The Twilight Zone Episode 73: It’s a Good Life

General Information

Director: James Sheldon

Writer: Rod Serling

Cast: John Larch, Cloris Leachman, Don Keefer, Billy Mumy, Alice Frost, Casey Adams, Jeanne Bates, Lenore Kingston, and Tom Hatcher

Composer: None (Stock Music)

Air Date: 11/3/1961

Production Code: 4801



Having isolated both himself and the community of Peaksville, Ohio from the rest of the world, Anthony Fremont (Billy Mumy)—a six-year-old boy with extraordinarythe-twilight-zone-its-a-good-life powers—threatens to eliminate those who upset him. Terrified of the “cornfield” (the place where Anthony sends disobedient people), Mr. and Mrs. Fremont (John Larch and Cloris Leachman) and their friends avoid thinking, let alone voicing, any hostile or negative opinions about Anthony. A conflict arises when Dan Hollis (Don Keefer), no longer willing to tolerate Anthony’s abusive hijinks, decides to speak his mind during a birthday celebration.

Combining subtle, creepy tension with a valuable life lesson, this offering deserves its reputation as the quintessential episode of The Twilight Zone. Worth praising in particular is the performance of Billy Mumy (known to science fiction fans for portraying young Will Robinson of Lost in Space), which adds an air of malice to the the-twilight-zone-its-a-good-life(admittedly far-fetched) concept of an omnipotent, occasionally telepathic child inflicting unimaginable harm on the residents of a quaint Midwestern town.



Subjecting each protagonist to a perpetual state of fear, paranoia, and isolation, “It’s a Good Life” establishes an environment that, when complemented by the nervous and petrified responses of those acquainted with Anthony, will undoubtedly perturb viewers with sensitive or claustrophobic tendencies. Especially unsettling are the positive clichés (e.g. “You’re a good boy” and “It’s good that you done that”) whereby the main characters attempt to pacify the-twilight-zone-its-a-good-lifeAnthony, indicating that even conversation in its most primitive form must be carefully planned, rehearsed, and articulated simply to prevent unspeakable atrocities from occurring—a horrifying depiction of life under authoritarian rule.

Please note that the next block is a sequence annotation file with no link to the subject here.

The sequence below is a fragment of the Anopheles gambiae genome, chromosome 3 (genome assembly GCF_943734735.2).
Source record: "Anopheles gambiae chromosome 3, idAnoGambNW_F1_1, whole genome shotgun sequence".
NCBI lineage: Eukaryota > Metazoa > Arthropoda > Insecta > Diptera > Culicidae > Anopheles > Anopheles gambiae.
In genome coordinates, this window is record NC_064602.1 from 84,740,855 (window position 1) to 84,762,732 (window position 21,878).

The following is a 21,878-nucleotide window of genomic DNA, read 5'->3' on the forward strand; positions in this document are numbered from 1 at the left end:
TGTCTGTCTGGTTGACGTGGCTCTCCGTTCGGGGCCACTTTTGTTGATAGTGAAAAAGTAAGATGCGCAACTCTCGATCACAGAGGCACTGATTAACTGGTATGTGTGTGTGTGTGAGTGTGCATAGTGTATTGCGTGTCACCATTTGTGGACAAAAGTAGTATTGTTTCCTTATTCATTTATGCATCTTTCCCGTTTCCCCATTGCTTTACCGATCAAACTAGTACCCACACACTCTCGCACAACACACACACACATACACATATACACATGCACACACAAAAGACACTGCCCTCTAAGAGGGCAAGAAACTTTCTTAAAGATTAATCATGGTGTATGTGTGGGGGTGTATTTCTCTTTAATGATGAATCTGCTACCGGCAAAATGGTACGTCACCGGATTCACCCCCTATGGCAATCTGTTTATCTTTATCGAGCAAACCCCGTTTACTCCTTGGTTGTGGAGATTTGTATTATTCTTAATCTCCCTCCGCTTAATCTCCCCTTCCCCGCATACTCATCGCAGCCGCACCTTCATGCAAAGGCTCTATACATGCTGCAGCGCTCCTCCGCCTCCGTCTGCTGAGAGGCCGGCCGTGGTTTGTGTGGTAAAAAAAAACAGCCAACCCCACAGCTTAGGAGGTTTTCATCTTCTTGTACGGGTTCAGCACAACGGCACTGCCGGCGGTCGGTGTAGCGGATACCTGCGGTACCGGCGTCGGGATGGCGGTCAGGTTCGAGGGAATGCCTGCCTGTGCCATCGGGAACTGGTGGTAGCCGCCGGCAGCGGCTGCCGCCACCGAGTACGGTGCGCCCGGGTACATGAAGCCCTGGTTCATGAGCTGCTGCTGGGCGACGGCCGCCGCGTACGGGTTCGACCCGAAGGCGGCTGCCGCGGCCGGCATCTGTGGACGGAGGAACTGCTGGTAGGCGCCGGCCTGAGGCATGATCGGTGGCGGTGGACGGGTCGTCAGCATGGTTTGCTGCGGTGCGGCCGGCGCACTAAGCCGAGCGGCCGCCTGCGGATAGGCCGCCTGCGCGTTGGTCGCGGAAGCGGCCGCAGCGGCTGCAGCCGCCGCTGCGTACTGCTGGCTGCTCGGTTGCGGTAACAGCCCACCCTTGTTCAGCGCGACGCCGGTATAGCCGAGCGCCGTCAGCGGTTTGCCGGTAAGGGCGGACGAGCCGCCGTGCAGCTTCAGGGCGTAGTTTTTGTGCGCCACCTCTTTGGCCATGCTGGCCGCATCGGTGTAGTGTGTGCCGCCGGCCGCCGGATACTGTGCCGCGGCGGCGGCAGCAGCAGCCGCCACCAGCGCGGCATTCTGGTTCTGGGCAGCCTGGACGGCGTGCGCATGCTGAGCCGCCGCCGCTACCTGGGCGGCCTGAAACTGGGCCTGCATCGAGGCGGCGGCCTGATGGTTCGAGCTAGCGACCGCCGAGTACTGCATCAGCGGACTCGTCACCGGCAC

Though no longer state-of-the-art, the special effects featured in this episode serve to accentuate the surreal, nightmarish reality of Anthony’s creation. In one scene, for example, Anthony punishes a “bad man” by attaching his head to a jack-in-the-box—a bizarre, unexpected outcome that will likely shock and disturb the audience.



the-twilight-zone-its-a-good-lifeOne of the cruelest episodes of The Twilight Zone, “It’s a Good Life” may infuriate those with a compelling sense of justice.



By choosing to placate Anthony at every opportunity, Mr. and Mrs. Fremont represent parents who, either as a result of cowardice or lack of foresight, refuse to discipline their children under any circumstances. Note that even when presented with an opportunity to end Anthony’s reign of terror, none of the townspeople gather enough courage to confront the little monster and save a man’s life in so doing—possibly a condemnation of authority figures who fail to act as such.


Concluding Comments

Detailing the potential consequences of coupling great power with emotional or mental immaturity, “It’s a Good Life” employs a horror-themed premise to convey an insightful, harrowing message on human behavior. Rod Serling enthusiasts are therefore advised to view this classic, if mean-spirited, episode of The Twilight Zone.


Overall Quality: 10/10


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